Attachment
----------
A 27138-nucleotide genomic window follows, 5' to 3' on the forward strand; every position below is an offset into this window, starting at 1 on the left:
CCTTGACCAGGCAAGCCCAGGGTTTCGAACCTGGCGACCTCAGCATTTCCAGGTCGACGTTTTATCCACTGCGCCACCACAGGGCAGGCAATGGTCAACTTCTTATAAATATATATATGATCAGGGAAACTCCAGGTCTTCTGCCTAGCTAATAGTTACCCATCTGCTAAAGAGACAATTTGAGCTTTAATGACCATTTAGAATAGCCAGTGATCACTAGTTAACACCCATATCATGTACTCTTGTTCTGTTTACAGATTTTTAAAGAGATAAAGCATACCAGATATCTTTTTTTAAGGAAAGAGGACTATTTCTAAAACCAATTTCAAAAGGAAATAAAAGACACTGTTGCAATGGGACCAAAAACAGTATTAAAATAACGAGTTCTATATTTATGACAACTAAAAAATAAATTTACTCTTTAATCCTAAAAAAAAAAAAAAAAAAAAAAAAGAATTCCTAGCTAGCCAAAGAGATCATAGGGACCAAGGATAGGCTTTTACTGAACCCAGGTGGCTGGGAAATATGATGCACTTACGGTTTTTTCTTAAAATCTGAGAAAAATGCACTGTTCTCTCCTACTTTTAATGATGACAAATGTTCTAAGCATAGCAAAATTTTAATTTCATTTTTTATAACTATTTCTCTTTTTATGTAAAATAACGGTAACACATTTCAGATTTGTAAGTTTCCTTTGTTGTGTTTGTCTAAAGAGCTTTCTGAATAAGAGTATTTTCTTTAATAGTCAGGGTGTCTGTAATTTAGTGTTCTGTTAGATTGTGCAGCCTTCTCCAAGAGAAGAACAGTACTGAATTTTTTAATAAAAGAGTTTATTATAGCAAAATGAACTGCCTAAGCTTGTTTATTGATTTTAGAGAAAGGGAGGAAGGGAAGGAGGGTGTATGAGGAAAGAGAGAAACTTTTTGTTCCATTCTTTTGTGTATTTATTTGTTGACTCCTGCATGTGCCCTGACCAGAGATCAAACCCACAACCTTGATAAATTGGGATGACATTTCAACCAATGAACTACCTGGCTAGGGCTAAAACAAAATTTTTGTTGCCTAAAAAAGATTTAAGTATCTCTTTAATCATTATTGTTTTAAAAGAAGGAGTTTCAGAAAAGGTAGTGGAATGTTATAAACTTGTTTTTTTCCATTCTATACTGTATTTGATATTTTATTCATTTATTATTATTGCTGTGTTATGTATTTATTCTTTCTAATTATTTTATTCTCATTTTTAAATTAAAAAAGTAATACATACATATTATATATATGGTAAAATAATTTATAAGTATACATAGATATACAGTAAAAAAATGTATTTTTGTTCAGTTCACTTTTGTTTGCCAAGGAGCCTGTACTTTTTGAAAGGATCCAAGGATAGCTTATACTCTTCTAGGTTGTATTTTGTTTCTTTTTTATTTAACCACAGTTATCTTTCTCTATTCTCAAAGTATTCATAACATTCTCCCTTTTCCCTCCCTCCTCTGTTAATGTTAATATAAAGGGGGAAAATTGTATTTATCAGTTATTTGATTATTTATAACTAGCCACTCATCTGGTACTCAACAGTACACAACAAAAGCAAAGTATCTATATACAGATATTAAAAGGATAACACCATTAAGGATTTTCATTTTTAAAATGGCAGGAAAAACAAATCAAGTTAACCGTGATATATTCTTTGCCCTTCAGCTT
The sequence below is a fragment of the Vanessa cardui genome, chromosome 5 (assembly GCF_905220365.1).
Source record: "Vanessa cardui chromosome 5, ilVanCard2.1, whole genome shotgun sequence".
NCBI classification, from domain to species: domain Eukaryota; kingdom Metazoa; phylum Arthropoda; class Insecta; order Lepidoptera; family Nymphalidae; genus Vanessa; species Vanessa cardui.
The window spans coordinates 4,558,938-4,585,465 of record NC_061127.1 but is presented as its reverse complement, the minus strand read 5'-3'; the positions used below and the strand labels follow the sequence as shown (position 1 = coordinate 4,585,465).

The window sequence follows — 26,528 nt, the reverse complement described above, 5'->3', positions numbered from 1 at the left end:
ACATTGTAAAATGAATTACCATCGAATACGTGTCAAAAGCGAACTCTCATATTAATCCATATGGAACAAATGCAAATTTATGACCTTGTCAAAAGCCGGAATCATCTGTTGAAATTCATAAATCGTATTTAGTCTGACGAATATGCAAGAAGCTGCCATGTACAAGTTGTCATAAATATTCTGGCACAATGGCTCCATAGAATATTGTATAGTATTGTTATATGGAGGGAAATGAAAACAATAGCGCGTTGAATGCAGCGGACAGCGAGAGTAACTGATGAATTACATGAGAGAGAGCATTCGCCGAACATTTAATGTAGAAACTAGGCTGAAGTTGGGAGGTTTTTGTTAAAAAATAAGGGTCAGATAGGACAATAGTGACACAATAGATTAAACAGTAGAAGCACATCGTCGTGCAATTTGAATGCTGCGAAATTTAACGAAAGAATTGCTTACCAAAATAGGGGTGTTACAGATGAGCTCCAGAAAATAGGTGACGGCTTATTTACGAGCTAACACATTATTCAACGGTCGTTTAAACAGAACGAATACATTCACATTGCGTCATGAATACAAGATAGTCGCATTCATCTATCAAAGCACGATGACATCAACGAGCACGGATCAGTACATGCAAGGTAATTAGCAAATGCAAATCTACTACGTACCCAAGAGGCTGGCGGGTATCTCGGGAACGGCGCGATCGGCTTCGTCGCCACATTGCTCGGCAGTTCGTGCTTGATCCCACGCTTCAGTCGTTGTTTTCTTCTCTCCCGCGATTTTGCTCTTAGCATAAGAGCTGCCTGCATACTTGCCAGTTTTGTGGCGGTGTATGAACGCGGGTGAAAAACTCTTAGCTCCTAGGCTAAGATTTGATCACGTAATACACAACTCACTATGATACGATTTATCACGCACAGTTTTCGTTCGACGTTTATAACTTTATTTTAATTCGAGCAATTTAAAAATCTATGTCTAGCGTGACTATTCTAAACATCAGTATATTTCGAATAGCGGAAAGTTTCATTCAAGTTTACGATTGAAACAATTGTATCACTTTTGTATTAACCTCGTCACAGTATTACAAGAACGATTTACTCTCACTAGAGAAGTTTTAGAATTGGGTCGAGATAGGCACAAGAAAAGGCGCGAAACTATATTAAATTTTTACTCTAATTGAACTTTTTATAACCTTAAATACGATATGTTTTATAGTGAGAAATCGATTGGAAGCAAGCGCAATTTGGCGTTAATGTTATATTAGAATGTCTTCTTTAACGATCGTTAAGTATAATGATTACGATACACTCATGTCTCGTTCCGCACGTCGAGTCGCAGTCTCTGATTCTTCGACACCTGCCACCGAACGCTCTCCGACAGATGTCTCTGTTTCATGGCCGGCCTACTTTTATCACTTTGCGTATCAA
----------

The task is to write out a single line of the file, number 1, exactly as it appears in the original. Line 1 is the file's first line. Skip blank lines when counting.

A 27138-nucleotide genomic window follows, 5' to 3' on the forward strand; every position below is an offset into this window, starting at 1 on the left: